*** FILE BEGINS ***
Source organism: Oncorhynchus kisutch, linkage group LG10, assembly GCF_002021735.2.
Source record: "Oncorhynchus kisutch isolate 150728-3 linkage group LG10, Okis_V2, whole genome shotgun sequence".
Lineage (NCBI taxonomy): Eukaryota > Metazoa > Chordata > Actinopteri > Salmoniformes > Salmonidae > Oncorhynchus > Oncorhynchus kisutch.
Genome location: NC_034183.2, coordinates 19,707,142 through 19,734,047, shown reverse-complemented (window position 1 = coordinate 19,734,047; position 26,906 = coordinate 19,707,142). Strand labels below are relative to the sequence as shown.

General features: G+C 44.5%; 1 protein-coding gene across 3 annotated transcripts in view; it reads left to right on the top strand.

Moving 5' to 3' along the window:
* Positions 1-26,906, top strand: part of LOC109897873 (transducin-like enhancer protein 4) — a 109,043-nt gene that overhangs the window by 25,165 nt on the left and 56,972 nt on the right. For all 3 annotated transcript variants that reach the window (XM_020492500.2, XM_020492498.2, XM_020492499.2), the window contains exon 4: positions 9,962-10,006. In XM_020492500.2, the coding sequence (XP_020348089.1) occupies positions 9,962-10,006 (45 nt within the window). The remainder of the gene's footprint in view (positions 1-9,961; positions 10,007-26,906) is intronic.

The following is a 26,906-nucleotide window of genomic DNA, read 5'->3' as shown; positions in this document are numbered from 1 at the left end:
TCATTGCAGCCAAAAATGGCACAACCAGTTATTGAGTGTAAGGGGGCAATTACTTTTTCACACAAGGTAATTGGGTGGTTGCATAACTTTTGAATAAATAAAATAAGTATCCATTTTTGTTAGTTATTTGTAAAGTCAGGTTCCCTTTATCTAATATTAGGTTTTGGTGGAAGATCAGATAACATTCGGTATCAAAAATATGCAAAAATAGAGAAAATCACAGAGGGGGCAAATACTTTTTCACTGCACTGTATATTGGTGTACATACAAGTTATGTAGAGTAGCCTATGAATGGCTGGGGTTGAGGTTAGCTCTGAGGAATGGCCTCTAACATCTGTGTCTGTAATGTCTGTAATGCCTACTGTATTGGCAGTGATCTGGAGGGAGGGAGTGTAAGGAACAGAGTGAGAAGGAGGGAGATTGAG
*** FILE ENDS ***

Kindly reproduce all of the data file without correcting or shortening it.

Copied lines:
Source organism: Oncorhynchus kisutch, linkage group LG10, assembly GCF_002021735.2.
Source record: "Oncorhynchus kisutch isolate 150728-3 linkage group LG10, Okis_V2, whole genome shotgun sequence".
Lineage (NCBI taxonomy): Eukaryota > Metazoa > Chordata > Actinopteri > Salmoniformes > Salmonidae > Oncorhynchus > Oncorhynchus kisutch.
Genome location: NC_034183.2, coordinates 19,707,142 through 19,734,047, shown reverse-complemented (window position 1 = coordinate 19,734,047; position 26,906 = coordinate 19,707,142). Strand labels below are relative to the sequence as shown.

General features: G+C 44.5%; 1 protein-coding gene across 3 annotated transcripts in view; it reads left to right on the top strand.

Moving 5' to 3' along the window:
* Positions 1-26,906, top strand: part of LOC109897873 (transducin-like enhancer protein 4) — a 109,043-nt gene that overhangs the window by 25,165 nt on the left and 56,972 nt on the right. For all 3 annotated transcript variants that reach the window (XM_020492500.2, XM_020492498.2, XM_020492499.2), the window contains exon 4: positions 9,962-10,006. In XM_020492500.2, the coding sequence (XP_020348089.1) occupies positions 9,962-10,006 (45 nt within the window). The remainder of the gene's footprint in view (positions 1-9,961; positions 10,007-26,906) is intronic.

The following is a 26,906-nucleotide window of genomic DNA, read 5'->3' as shown; positions in this document are numbered from 1 at the left end:
TCATTGCAGCCAAAAATGGCACAACCAGTTATTGAGTGTAAGGGGGCAATTACTTTTTCACACAAGGTAATTGGGTGGTTGCATAACTTTTGAATAAATAAAATAAGTATCCATTTTTGTTAGTTATTTGTAAAGTCAGGTTCCCTTTATCTAATATTAGGTTTTGGTGGAAGATCAGATAACATTCGGTATCAAAAATATGCAAAAATAGAGAAAATCACAGAGGGGGCAAATACTTTTTCACTGCACTGTATATTGGTGTACATACAAGTTATGTAGAGTAGCCTATGAATGGCTGGGGTTGAGGTTAGCTCTGAGGAATGGCCTCTAACATCTGTGTCTGTAATGTCTGTAATGCCTACTGTATTGGCAGTGATCTGGAGGGAGGGAGTGTAAGGAACAGAGTGAGAAGGAGGGAGATTGAG